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Nat!

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mulle-objc-developer: The Big Picture

As the next community release based on clang 5.0.0 is on the horizon, I'd like to explain from a sort of broader perspective, where this project is going.

The mulle-objc project is a work in progress, which tackles these three objectives:

  • the Objective C language and its evolution (mulle-clang, mulle-objc-runtime)
  • the Objective-C Foundation based on this runtime (MulleFoundation)
  • cross-platform development tools enabling Objective-C everywhere (mulle-sde)

In this article, the focus is on "cross-platform" and how it is supposed to work.

Cross platform development using mulle-objc-developer

Currently if you are developing Objective-C you are probably doing it on Xcode. That means you have your whole project information in an inscrutable .xcodeproj, which is only useable on MacOS.

I picked cmake as the tool of choice for cross platform development. cmake doesn't build your project itself. It uses 'CMakeLists.txt' to produce the platform specific build system files, let say ninjas build.ninja or nmakes Makefile for example. cmake can also be used to create distribution packages for multiple platforms, which is a useful bonus.

What tipped the scales in favor of cmake over other tools was, that it can produce Xcode and Visual Studio project files. So it's possible to continue to develop in either Xcode or Visual Studio. Having to maintain only one project file for all platforms, is a major win.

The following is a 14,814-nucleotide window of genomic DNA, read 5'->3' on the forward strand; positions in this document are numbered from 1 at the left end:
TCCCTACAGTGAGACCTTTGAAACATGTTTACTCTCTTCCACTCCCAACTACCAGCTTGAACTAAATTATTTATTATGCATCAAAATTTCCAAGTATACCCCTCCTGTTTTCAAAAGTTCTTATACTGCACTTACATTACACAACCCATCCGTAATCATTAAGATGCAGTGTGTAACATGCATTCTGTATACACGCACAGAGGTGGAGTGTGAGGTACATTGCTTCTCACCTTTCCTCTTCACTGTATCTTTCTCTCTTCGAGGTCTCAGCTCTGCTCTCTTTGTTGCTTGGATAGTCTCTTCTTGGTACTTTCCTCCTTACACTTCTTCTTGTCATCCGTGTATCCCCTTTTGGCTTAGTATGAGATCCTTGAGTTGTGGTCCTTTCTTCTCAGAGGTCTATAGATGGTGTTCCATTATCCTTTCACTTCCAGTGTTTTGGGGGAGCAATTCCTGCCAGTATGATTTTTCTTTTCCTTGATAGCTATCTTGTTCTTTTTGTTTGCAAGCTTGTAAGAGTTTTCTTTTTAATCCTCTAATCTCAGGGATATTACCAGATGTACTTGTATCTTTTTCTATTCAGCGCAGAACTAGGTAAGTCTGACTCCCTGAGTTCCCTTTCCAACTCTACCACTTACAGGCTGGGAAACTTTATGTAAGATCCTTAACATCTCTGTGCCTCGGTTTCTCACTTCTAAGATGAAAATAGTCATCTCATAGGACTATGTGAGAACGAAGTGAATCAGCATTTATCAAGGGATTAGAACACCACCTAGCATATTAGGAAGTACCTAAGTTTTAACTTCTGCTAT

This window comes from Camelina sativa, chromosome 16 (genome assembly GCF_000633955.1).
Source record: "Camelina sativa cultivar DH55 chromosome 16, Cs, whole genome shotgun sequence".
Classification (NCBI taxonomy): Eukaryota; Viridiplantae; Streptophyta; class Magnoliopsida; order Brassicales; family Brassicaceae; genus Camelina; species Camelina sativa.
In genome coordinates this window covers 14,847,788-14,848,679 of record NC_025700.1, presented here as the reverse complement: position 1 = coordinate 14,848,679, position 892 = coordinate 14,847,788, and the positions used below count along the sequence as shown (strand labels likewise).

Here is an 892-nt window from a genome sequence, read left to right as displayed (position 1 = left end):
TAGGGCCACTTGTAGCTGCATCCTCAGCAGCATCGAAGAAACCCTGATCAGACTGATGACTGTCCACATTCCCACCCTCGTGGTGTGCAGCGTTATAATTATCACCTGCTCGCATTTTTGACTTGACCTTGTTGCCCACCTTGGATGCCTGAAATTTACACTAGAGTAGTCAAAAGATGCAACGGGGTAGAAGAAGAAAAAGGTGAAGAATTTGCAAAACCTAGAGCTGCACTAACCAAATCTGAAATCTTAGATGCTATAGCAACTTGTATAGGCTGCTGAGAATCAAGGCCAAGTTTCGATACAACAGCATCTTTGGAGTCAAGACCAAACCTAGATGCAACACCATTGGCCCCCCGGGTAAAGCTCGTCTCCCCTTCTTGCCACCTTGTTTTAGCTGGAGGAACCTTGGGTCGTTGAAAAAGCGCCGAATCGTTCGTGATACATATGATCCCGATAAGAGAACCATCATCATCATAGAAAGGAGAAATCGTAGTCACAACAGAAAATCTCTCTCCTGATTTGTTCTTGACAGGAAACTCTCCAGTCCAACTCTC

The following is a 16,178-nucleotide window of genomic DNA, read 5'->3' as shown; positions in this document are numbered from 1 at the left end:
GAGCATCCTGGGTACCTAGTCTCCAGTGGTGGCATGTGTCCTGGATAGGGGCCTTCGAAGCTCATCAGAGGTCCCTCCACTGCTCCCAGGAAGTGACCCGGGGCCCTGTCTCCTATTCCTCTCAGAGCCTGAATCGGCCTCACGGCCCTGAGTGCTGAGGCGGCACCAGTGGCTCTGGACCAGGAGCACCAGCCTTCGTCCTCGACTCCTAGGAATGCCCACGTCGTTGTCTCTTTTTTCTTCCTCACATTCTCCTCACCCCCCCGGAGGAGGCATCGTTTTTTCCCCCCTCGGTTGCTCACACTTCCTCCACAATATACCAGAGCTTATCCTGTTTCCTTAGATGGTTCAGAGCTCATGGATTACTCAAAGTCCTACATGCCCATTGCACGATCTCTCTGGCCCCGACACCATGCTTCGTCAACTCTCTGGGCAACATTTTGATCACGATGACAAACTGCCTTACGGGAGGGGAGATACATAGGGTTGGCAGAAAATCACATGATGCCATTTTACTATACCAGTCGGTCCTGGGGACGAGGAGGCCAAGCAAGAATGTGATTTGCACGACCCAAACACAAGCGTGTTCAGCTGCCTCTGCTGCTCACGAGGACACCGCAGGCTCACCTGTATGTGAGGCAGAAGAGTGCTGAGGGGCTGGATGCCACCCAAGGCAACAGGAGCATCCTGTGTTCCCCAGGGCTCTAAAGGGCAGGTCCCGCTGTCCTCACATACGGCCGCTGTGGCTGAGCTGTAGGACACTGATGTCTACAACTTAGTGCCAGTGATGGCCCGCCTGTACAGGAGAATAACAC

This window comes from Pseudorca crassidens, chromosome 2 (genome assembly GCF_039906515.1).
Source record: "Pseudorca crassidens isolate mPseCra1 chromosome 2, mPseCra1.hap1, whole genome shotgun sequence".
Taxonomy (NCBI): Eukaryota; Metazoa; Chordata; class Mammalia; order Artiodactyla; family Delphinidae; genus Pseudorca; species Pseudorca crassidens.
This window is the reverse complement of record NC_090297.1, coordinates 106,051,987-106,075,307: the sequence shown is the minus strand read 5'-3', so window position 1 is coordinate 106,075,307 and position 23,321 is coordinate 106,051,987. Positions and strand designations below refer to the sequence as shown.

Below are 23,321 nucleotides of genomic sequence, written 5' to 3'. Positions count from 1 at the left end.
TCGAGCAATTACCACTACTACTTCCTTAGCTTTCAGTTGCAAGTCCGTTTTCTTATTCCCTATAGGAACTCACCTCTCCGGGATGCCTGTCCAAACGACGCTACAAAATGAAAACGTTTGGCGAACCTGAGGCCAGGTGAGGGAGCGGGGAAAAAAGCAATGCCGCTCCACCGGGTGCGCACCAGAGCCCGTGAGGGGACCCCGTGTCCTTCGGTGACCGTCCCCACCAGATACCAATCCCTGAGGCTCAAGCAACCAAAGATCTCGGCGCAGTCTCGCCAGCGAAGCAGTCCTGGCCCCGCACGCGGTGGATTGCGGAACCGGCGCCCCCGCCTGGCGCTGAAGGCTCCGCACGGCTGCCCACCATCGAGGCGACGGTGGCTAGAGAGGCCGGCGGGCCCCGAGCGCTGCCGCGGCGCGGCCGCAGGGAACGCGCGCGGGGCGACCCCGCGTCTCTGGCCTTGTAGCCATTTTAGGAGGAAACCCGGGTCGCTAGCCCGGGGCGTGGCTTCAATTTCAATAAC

THE BIG PICTURE

The CMakeLists.txt file is the center piece of a mulle-objc project. You use mulle-objc-developer (not shown) to setup a project and the initial 'CMakeLists.txt'.

Then there is the .bootstrap folder and a cloud-based bootstrap-info repository. mulle-bootstrap uses them to build the dependency libraries and tools for the specific platform. ('bootstrap-info' is somewhat akin to homebrew formula). For mulle-objc projects, this will download and build the runtime and the required libraries.

Then mulle-sde will setup something akin to a virtual environment for you. So if mulle-bootstrap installed some binaries, they will be available and preferred over the built-in binaries.

mulle-build uses this 'CMakeLists.txt' and the project source files to produce the platform-specific project output using cmake and make (or ninja, xcodebuild, msbuild..).

Inside mulle-sde you run your editor or IDE of choice. If you start the mulle-sde project monitor, the monitor observes the project filesystem and updates the 'CMakeLists.txt' when source files appear, get deleted or have been changed. In then runs mulle-build to build the project and run tests if so desired.

IDEs and mulle-objc

mulle-clang is clang (with some patches) and mulle-lldb is lldb (with even less patches). So if an IDE supports clang, it should be a matter of configuration to replace the standard clang/lldb with the mulle versions.

Generally IDEs will not update the 'CMakeLists.txt' file though. So you will have to do double work to maintain the IDE project and the 'CMakeLists.txt'.

mulle-sde can use tools like mulle-xcode-to-cmake > to keep the CMakeLists.txt in sync for you

Sublime Text 3 as an IDE

Sublime Text is an editor that runs on Mac, Windows, and various Linux flavors. It also has some sort of project management, which I haven't really bonded with. With project management and building out of the way, due to mulle-sde. It features a plugin system, where you can hook up various external tools to make it pretty much an IDE:

Xcode

Using mulle-clang with Xcode is just a matter of adding another compiler definition. mulle-objc-developer can do this for you. Adding mulle-lldb to Xcode hasn't been attempted yet.

Visual Studio (Community Edition)

Visual Studio also supports Clang nowadays. Since version 5.0.0.0 mulle-objc has been tested to work on windows, the obstacles to use mulle-clang in VS2015 and later appear surmountable.

Visual Studio Code

Another unexplored option is Visual Studio Code which also has a plugin model.


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